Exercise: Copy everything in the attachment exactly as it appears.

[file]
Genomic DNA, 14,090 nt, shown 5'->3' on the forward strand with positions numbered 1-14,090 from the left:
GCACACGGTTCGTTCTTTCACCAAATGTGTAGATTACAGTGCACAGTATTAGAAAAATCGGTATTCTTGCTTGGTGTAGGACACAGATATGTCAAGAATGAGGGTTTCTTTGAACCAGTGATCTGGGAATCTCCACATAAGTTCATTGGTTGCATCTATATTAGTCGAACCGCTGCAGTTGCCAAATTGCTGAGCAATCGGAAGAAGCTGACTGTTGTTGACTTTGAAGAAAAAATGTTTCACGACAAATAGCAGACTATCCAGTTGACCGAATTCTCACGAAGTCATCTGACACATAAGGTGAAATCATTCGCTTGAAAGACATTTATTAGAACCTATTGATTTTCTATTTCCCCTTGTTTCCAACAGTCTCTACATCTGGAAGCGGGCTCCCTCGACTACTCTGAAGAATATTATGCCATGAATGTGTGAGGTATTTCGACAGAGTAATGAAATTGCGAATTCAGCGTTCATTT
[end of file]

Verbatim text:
Genomic DNA, 14,090 nt, shown 5'->3' on the forward strand with positions numbered 1-14,090 from the left:
GCACACGGTTCGTTCTTTCACCAAATGTGTAGATTACAGTGCACAGTATTAGAAAAATCGGTATTCTTGCTTGGTGTAGGACACAGATATGTCAAGAATGAGGGTTTCTTTGAACCAGTGATCTGGGAATCTCCACATAAGTTCATTGGTTGCATCTATATTAGTCGAACCGCTGCAGTTGCCAAATTGCTGAGCAATCGGAAGAAGCTGACTGTTGTTGACTTTGAAGAAAAAATGTTTCACGACAAATAGCAGACTATCCAGTTGACCGAATTCTCACGAAGTCATCTGACACATAAGGTGAAATCATTCGCTTGAAAGACATTTATTAGAACCTATTGATTTTCTATTTCCCCTTGTTTCCAACAGTCTCTACATCTGGAAGCGGGCTCCCTCGACTACTCTGAAGAATATTATGCCATGAATGTGTGAGGTATTTCGACAGAGTAATGAAATTGCGAATTCAGCGTTCATTT